Then there is the research. This course is clearly the result of something like 20 years of research. We have been given motifs taken from many extent caskets, along with explanations of what they mean, and how to identify symbols in caskets and other period artwork. There are explanations and analysis of the sorts of themes chosen for different uses, of a sort not available in other books.

There is photo after photo of caskets from every angle, every drawer, bit of paper, mirror and tassel. There are detailed analyses of typical and atypical shapes, construction treatments, papers and silks used...I expect to have thousands of photos to study, enabling me to copy an extant casket for myself, as exactly as one could desire!

By the time this course is done, our course instruction books (that we download a chapter a month, will be equivalent to a textbook costing upwards of $500, I have kids in college...that is the going price for this sort of thing!), several hundred dollars worth of threads, the same in other supplies...more kits and threads are coming...it is clear that the supplies, alone, are a significant part of the cost. Silk is, simply, expensive, and we are using an awful lot of silk!

But, really? The best part of this course is that every bit that I read, gives me more information about the caskets than I had ever even imagined, from economics (shops and drafts people preparing the bases) to education. There is an amazing well of social history embedded in these boxes, information about women, their roles, and how they break out...and don't break out, of their assigned places.

Between the research presented and the supplies sent, this course is fairly priced. Sure, it is expensive....but historic recreation is an expensive hobby.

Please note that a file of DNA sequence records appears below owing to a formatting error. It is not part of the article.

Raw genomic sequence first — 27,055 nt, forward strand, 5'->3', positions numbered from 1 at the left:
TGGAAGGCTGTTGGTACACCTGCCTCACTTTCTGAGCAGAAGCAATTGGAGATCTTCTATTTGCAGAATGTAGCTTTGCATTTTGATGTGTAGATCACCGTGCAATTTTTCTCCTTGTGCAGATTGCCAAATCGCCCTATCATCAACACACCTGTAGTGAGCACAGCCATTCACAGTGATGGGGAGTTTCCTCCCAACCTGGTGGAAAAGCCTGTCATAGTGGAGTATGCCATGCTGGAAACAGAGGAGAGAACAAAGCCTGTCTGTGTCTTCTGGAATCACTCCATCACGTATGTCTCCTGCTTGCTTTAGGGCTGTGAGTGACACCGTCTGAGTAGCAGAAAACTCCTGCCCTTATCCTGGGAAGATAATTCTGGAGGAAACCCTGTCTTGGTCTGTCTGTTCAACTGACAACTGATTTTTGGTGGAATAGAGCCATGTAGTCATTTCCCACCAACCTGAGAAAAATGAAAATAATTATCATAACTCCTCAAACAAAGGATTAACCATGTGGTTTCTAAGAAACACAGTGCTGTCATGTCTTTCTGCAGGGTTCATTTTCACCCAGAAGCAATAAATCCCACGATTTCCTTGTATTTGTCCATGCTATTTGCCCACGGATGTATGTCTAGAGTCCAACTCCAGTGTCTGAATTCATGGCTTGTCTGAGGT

Nancy M. said:

Tricia you know how nervous I was about signing up for the class since I am not a "historical" stitcher - I'm much more contemporary. And you also know how much I fell in love with this class after the first installment. My casket is going to be very contemporary in nature and I hope to have my first designs in the next week or so. I would be more than happy to do a testimonial - please let me know. I have gained so much knowlege and am still not a historical stitcher but wouldn't have missed out on this class for anything!
Diane J. says:

There will NEVER be another class like this. Gay Ann Rodgers even told me that Tricia is the best teacher out there today! If I could write better I would offer up one of my own. Not only the knowledge that we have access to every month. I've learned so much from the talented ladies in the class that chat on the Ning board. I wish people would understand that more times than not you do get what you pay for. I would gladly pay it again. I couldn't sign up fast enough when it first became available!
Victoria L. says:

I am a professional with an academic background, including several postgraduate qualifications. I have found the depth and quality of research in the Cabinet of Curiosities class to be outstanding. Many hundreds of years of embroidery have been examined in great detail, and astute and insightful conclusions have been drawn. The background material alone is worth the class price.

And then there is the excitement of the kits, the silks and the new techniques. This course is the best one that I have ever enrolled in. Although I do have to say that the London School of Hygiene and Tropical Medicine was fabulous as well; except the only silks there were for suturing - so this course wins!
Elizabeth M. says: